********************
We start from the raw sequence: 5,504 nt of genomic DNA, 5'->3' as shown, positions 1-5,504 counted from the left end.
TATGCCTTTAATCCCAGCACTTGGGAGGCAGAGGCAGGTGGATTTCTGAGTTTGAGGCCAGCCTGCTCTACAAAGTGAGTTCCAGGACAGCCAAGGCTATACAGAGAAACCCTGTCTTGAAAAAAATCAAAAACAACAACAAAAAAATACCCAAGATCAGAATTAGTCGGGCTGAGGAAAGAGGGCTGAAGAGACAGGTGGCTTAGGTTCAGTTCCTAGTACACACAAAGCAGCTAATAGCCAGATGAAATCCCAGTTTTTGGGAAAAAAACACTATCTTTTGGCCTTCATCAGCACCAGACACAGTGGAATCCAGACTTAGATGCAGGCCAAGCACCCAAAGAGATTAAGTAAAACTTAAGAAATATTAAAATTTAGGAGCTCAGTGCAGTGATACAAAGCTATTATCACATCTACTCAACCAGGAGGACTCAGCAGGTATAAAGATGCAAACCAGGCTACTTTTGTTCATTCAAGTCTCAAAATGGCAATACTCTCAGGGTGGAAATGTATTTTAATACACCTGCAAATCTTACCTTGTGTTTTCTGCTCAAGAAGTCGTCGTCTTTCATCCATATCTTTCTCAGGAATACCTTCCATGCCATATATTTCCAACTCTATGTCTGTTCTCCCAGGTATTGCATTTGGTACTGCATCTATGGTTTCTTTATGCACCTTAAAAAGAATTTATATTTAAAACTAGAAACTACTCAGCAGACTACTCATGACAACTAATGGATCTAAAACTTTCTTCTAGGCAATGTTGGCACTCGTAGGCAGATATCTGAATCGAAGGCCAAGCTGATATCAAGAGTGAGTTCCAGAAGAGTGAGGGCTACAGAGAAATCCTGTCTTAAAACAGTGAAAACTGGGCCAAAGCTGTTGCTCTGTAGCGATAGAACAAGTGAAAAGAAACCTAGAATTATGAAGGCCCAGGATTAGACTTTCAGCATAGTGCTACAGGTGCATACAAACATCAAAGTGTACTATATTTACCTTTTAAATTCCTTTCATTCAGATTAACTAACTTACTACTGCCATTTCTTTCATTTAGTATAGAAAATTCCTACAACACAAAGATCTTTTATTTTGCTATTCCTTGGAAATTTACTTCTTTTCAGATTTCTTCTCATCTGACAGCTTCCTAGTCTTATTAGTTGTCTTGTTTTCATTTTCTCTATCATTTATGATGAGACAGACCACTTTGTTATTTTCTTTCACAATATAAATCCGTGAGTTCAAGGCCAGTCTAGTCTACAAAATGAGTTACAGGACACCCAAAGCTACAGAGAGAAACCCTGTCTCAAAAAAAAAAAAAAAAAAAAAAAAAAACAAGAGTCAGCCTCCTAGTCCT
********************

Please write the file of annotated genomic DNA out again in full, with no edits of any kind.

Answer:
We start from the raw sequence: 5,504 nt of genomic DNA, 5'->3' as shown, positions 1-5,504 counted from the left end.
TATGCCTTTAATCCCAGCACTTGGGAGGCAGAGGCAGGTGGATTTCTGAGTTTGAGGCCAGCCTGCTCTACAAAGTGAGTTCCAGGACAGCCAAGGCTATACAGAGAAACCCTGTCTTGAAAAAAATCAAAAACAACAACAAAAAAATACCCAAGATCAGAATTAGTCGGGCTGAGGAAAGAGGGCTGAAGAGACAGGTGGCTTAGGTTCAGTTCCTAGTACACACAAAGCAGCTAATAGCCAGATGAAATCCCAGTTTTTGGGAAAAAAACACTATCTTTTGGCCTTCATCAGCACCAGACACAGTGGAATCCAGACTTAGATGCAGGCCAAGCACCCAAAGAGATTAAGTAAAACTTAAGAAATATTAAAATTTAGGAGCTCAGTGCAGTGATACAAAGCTATTATCACATCTACTCAACCAGGAGGACTCAGCAGGTATAAAGATGCAAACCAGGCTACTTTTGTTCATTCAAGTCTCAAAATGGCAATACTCTCAGGGTGGAAATGTATTTTAATACACCTGCAAATCTTACCTTGTGTTTTCTGCTCAAGAAGTCGTCGTCTTTCATCCATATCTTTCTCAGGAATACCTTCCATGCCATATATTTCCAACTCTATGTCTGTTCTCCCAGGTATTGCATTTGGTACTGCATCTATGGTTTCTTTATGCACCTTAAAAAGAATTTATATTTAAAACTAGAAACTACTCAGCAGACTACTCATGACAACTAATGGATCTAAAACTTTCTTCTAGGCAATGTTGGCACTCGTAGGCAGATATCTGAATCGAAGGCCAAGCTGATATCAAGAGTGAGTTCCAGAAGAGTGAGGGCTACAGAGAAATCCTGTCTTAAAACAGTGAAAACTGGGCCAAAGCTGTTGCTCTGTAGCGATAGAACAAGTGAAAAGAAACCTAGAATTATGAAGGCCCAGGATTAGACTTTCAGCATAGTGCTACAGGTGCATACAAACATCAAAGTGTACTATATTTACCTTTTAAATTCCTTTCATTCAGATTAACTAACTTACTACTGCCATTTCTTTCATTTAGTATAGAAAATTCCTACAACACAAAGATCTTTTATTTTGCTATTCCTTGGAAATTTACTTCTTTTCAGATTTCTTCTCATCTGACAGCTTCCTAGTCTTATTAGTTGTCTTGTTTTCATTTTCTCTATCATTTATGATGAGACAGACCACTTTGTTATTTTCTTTCACAATATAAATCCGTGAGTTCAAGGCCAGTCTAGTCTACAAAATGAGTTACAGGACACCCAAAGCTACAGAGAGAAACCCTGTCTCAAAAAAAAAAAAAAAAAAAAAAAAAAACAAGAGTCAGCCTCCTAGTCCT